Another Dorson Scholar, Kiran, was challenged with creating a two-week editorial and social media calendar with her team and expressed that she “...enjoyed being exposed to a different type of writing and learning how to use our [teammates] writing skills in order to do marketing.”
The Design Challenge culminated into a virtual presentation day where each team shared their deliverables with Dorson's Board of Directors over Zoom. After the presentations, students were able to reflect on their personal development throughout the project, noting areas where they most improved and the strengths they brought to their teams.
“A long-term desired outcome for each of our Scholars is increased self-confidence and a better understanding of the importance of investing in yourself,” stated Reichel. “The final key component of the Design Challenge was providing a moment for self-reflection in order to teach our Scholars that becoming the best team player and the best version of yourself, takes consistent self-reflection and self-growth.”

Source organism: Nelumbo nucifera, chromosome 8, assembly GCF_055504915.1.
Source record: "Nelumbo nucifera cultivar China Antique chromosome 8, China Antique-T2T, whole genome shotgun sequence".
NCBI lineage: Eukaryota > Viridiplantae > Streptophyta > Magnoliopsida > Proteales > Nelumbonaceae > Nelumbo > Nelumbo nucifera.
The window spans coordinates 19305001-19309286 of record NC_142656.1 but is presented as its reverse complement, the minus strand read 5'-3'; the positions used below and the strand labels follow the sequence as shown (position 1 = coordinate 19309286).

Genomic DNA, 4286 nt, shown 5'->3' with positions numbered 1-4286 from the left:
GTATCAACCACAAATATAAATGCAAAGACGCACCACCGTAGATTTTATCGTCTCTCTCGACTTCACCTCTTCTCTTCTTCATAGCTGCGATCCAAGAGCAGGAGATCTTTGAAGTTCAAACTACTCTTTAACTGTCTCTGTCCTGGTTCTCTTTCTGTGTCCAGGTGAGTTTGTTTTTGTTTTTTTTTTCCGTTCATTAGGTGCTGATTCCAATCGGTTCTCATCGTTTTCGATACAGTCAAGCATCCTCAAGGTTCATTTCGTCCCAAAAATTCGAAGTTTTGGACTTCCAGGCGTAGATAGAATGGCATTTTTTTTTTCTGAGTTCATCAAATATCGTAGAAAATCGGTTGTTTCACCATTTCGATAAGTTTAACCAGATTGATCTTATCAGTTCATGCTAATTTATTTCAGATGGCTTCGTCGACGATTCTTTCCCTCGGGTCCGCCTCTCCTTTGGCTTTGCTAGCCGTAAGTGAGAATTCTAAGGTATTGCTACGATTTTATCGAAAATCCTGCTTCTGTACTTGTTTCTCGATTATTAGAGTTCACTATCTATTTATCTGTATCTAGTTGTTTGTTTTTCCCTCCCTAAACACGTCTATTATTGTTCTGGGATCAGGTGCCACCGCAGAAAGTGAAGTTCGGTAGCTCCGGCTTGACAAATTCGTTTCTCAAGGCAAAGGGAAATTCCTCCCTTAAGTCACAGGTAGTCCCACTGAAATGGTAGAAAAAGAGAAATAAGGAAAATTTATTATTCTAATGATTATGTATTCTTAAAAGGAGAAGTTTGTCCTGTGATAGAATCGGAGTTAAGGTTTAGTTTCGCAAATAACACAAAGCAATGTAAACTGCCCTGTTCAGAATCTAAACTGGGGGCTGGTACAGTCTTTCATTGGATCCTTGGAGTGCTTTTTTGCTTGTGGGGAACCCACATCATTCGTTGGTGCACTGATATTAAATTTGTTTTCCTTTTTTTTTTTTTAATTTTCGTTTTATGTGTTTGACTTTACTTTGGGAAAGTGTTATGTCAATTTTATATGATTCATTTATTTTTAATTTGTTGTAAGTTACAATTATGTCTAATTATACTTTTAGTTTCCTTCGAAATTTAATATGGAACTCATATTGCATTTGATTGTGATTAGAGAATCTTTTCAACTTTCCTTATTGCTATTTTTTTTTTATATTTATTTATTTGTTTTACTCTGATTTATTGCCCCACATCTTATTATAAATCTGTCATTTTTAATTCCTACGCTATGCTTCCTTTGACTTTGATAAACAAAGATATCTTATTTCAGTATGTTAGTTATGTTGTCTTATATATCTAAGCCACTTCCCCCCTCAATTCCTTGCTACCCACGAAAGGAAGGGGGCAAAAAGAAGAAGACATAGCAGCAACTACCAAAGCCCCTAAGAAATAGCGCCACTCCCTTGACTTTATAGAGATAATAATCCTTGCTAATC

Dorson Scholar Bernadette highlighted a personal shift in her attitude towards teamwork. She said, “I usually like working alone, but during this project I stepped out of my comfort zone and learned how to better work with others. I might be starting to like working with other people.”